Education Savings Accounts: Re-thinking Delivery of Public Education
By Brittany Corona
In many ways, Max is an average, albeit successful, student at Loyola Marymont University in California, but Max’s journey to college wasn’t typical. While in high school he climbed Mount Kilimanjaro, swam the Alcatraz, and threw the first pitch of the season for the 2011 Arizona Diamond Backs. And Max was born legally blind.
Max’s parents Marc and Lisa knew their son was exceptionally bright and ambitious. They wanted to give him the best education possible, but couldn’t afford private school tuition. Fortunately, in 2011 Arizona Governor Jan Brewer signed the nation’s first Education Savings Account program into law, which allowed Marc and Lisa to send Max to Brophy College Preparatory, buy a talking computer, braille textbooks, and save over $6,000 for Max’s college tuition at Loyola Marymont. The Education Savings Account program opened new doors of opportunity for Max, and thousands of other students across the nation.
With Education Savings Accounts (ESA) states are re-thinking public-funded education. Often described as an “education debit card,” ESAs allow parents to access a portion of the state funds pre-allocated for their child’s schooling in a restricted- government authorized account. Parents can then use these funds like a debit card to purchase government approved education tools and services. ESAs therefore empower parents to create a customized educational experience for their child. This ability to separate the financing of education from its delivery has the potential to change the entire public-funded schooling landscape by creating new channels of competition and innovation for education providers.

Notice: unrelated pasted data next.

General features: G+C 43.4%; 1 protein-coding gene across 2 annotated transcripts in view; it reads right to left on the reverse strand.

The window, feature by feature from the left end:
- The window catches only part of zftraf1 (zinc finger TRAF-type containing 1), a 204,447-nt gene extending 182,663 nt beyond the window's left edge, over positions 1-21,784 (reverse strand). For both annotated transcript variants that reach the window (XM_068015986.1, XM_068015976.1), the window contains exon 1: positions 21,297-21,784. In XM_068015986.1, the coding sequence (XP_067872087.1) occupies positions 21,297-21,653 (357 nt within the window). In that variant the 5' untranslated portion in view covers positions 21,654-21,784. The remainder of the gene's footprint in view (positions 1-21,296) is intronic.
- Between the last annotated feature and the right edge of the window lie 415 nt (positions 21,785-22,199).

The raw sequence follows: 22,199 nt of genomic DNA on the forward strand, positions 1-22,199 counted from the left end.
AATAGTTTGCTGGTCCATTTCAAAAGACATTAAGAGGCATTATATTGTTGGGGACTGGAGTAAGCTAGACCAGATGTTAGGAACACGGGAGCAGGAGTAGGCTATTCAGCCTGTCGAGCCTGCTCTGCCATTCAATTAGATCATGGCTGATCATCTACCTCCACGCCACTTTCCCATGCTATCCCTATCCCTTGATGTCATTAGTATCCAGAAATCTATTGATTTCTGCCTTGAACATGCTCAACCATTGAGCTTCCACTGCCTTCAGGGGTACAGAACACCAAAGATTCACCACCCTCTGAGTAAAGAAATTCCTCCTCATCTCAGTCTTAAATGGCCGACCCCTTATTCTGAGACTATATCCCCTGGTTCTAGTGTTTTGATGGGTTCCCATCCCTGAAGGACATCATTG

Among approved education providers for ESAs include: private school tuition, textbooks, curricula, online learning, AP courses, individual public school courses, education therapies, and a host of other options for parents to tailor their child’s education around their individual learning needs. Like Marc and Lisa did for their son Max, ESA parents can even rollover unused funds from year to year and into a college savings account upon the child’s high school graduation.
As of March 2017 five states have passed ESA programs: Arizona, Florida, Tennessee, Mississippi, and Nevada. Although each state allows families flexibility to direct public education dollars to better learning options, each state’s policy differs regarding its eligibility, administration, accountability and transparency. For example, when Arizona’s program was first adopted in 2011, only children with special needs were eligible for the accounts. Now in its sixth year, the program has been expanded five times to include children from “failing” schools, active duty and fallen military, children in adoptive care, incoming kindergarteners, and children from tribal lands. Whereas Florida, Tennessee and Mississippi have restricted use to the accounts to children with special needs, in 2015 Nevada passed an ESA that would allow all of their students (who have been in public school at least 100 days) to access an ESA for their education needs.
Education Savings Accounts are the new way states are considering allocating their public education dollars, making schooling student-centric and thinking outside of the constraints of the traditional brick and mortar classroom. Every year more state legislatures are considering adopting an ESA to meet their students’ learning needs and foster new innovation in their public-funded education system.